I am not telling you all this to boast about what I am doing. My purpose is to help open your eyes to look around and see needs and start meeting them with your unique set of talents and skills. After having tried several businesses which were based on what other people were doing, I think I am now in a business that is unique, because it is based on my own uniqueness. I am probably the only one writing and speaking for a living in PNG today. That places me as the first in the writing and motivational speaking market. I have two income streams which are complementary. I write books and design seminars based on the books. I get paid to speak, and I also sell my books.
I am enjoying every bit of it because what I am doing is inspiring other people to believe in themselves and realize their potential. People are using my ideas to start their own businesses, invest in properties and shares, etc. For example, I know of two recent university graduates who started their businesses after hearing me speak at a church. One of them has reported that he is now running a million-kina operation after only 2 years of starting the business! Many people have given up on betel nuts, alcohol, smoking and gambling, while others have come out of debt and have started to save money for the first time. And yes, I am making money from these seminars, which as I have stated, is secondary. I help people become successful, and I make a living in the process. That, I reckon, is the real purpose of a business.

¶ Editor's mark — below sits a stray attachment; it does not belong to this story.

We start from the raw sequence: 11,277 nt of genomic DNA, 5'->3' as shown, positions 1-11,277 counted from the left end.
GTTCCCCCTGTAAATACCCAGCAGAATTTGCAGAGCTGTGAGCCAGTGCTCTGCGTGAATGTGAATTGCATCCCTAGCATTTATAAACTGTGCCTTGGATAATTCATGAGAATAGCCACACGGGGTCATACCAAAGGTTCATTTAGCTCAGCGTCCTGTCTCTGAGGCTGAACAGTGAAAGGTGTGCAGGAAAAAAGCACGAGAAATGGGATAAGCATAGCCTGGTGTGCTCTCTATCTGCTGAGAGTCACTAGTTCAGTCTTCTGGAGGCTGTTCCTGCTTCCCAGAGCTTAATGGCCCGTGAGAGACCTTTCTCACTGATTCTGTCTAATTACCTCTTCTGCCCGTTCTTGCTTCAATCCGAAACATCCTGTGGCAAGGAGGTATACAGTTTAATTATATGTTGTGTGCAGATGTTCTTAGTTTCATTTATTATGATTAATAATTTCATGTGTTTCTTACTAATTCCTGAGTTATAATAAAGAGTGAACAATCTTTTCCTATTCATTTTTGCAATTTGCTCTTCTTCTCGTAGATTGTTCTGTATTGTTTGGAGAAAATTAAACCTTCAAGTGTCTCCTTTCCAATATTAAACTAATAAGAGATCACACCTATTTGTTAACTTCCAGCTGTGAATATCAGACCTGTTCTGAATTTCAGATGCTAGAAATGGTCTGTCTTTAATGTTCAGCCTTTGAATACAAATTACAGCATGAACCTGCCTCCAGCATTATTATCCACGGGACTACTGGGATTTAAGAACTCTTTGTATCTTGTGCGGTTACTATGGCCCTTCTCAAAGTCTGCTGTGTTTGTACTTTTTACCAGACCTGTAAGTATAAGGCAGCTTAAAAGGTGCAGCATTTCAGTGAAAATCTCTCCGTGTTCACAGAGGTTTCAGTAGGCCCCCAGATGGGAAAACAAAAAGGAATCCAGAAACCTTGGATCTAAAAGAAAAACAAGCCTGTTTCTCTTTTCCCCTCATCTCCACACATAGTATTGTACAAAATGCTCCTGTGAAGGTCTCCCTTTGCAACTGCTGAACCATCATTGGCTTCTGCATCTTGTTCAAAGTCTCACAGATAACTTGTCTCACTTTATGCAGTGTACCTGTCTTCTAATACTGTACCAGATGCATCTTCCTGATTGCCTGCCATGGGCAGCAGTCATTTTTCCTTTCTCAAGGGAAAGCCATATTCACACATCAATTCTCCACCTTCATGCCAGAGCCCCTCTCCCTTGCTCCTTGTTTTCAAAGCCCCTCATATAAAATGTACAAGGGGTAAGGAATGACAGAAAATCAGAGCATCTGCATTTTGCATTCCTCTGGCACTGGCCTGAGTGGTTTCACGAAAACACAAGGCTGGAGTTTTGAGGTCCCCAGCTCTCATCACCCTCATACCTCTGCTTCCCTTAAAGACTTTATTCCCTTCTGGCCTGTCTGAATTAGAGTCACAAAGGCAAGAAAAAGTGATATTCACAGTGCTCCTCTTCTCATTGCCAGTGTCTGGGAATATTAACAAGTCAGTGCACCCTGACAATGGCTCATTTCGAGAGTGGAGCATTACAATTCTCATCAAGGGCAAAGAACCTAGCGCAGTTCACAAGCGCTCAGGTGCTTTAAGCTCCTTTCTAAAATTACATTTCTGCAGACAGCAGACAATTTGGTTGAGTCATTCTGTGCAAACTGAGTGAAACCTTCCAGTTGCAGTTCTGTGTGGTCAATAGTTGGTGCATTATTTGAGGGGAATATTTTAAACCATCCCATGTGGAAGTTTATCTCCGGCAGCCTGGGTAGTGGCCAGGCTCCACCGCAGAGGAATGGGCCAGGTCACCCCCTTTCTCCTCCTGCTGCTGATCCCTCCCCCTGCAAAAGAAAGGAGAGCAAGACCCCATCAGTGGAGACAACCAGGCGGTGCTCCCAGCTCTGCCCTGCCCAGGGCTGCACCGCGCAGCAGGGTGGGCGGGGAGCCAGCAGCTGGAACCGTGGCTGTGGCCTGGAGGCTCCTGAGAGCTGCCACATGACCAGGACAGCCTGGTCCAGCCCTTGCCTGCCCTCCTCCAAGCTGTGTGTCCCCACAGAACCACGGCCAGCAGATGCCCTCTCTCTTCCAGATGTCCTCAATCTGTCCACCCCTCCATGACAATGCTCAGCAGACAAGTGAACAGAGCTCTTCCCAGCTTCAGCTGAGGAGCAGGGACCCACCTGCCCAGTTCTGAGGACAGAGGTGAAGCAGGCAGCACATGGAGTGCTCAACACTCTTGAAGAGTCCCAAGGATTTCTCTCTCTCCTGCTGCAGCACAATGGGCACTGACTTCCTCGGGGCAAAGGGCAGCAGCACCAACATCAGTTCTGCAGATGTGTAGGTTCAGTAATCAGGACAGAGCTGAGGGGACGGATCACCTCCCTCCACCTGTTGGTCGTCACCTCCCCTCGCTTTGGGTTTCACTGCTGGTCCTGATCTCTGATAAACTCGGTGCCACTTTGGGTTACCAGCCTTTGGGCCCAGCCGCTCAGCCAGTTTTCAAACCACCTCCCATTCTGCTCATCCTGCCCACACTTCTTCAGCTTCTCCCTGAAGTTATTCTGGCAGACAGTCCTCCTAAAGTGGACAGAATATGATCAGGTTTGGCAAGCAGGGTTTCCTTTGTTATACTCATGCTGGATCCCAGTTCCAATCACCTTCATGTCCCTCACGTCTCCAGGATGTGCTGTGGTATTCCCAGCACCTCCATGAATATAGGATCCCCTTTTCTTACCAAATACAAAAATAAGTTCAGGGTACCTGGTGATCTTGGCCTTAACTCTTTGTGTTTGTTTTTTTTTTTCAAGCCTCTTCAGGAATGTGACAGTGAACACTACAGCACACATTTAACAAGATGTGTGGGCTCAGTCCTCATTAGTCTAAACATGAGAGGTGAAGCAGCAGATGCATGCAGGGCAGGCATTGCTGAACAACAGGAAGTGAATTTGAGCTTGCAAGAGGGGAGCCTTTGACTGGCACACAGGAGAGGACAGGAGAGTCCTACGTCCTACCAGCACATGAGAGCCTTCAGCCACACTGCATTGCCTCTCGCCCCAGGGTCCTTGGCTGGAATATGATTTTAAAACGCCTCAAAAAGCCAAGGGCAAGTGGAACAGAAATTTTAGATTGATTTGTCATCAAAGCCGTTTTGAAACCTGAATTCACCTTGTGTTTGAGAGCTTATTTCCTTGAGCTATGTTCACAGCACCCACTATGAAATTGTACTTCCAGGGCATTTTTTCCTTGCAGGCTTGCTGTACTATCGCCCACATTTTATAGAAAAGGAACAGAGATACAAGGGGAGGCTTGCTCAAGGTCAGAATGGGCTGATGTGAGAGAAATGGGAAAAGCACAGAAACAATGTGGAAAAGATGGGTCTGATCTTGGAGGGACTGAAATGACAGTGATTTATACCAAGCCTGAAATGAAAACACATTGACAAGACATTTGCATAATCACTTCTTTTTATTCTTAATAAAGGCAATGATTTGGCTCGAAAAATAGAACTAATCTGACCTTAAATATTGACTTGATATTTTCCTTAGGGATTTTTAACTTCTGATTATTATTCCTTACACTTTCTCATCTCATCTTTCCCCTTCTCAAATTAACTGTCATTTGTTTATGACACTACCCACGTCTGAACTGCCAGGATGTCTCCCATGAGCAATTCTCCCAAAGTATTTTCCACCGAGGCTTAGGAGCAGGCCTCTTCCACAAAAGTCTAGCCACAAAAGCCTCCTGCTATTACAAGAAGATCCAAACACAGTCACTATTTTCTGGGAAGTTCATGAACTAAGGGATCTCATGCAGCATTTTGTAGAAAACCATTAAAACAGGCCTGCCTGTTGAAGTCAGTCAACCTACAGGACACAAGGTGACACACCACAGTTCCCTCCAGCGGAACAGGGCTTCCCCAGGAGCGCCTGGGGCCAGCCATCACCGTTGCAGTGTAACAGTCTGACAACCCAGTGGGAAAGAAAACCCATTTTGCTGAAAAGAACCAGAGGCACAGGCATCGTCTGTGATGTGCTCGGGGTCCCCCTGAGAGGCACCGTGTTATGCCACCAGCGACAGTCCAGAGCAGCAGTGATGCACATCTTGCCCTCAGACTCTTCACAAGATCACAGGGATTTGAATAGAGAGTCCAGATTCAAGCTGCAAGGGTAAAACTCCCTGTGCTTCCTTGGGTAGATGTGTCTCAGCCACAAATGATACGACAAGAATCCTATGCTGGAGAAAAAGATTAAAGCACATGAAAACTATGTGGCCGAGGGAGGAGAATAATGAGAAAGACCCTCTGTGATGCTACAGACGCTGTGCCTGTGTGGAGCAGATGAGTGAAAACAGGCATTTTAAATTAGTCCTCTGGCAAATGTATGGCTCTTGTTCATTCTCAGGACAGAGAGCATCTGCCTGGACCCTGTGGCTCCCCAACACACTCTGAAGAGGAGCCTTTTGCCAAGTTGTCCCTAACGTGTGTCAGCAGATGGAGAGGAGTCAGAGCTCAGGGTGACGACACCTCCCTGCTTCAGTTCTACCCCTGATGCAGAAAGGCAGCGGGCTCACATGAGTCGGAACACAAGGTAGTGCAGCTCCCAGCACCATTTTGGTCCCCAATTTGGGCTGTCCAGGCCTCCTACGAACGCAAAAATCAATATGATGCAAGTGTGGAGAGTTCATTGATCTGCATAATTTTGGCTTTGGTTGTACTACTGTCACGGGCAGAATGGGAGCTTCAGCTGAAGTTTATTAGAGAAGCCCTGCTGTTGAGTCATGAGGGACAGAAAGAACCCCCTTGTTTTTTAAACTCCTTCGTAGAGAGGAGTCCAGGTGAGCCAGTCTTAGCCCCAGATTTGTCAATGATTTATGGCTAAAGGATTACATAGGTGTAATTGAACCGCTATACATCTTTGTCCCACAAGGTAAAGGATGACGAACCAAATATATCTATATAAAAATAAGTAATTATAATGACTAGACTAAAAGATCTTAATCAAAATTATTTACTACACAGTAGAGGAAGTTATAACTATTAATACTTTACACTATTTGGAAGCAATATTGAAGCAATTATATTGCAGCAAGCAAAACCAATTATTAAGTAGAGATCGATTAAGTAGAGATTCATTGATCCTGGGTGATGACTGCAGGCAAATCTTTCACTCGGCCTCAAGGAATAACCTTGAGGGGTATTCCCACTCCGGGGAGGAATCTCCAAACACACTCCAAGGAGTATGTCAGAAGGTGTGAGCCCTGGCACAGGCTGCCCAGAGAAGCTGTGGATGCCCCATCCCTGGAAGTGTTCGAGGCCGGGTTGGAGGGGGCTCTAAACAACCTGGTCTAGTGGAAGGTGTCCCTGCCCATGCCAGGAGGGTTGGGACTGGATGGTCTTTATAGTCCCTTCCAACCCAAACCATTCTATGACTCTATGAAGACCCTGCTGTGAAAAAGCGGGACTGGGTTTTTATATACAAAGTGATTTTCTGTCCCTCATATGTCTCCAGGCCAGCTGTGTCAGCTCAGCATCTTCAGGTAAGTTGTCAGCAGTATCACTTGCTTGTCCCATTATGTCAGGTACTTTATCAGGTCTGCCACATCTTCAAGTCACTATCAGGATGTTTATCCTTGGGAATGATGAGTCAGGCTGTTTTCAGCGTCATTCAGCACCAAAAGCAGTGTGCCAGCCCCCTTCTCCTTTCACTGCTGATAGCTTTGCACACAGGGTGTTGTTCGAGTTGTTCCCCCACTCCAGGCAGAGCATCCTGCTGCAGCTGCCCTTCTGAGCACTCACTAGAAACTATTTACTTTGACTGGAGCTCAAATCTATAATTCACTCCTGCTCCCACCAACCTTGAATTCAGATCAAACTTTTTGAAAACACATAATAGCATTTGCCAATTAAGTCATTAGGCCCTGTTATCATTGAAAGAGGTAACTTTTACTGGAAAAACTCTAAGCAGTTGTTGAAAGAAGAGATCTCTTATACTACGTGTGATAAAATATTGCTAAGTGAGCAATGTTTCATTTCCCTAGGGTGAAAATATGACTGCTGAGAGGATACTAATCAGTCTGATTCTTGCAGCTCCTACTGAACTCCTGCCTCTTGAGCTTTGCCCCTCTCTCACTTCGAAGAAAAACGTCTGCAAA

If you do what others are doing, you will face competition right from day one. But if you do something completely different, you will be first in the market. That will give you a head start. My challenge therefore is that if you are really interested in starting a business, think of doing something unique. Think of needs which nobody else is addressing. In other words, think of carving out a niche for yourself.
However, if you run out of ideas and resort to doing what people are already doing, do it a little bit differently from the rest. Add your personal touch to it. Do something that will differentiate you from the others. This is the second best option available to you. The best, and more challenging option however, is to start a completely novel or new business.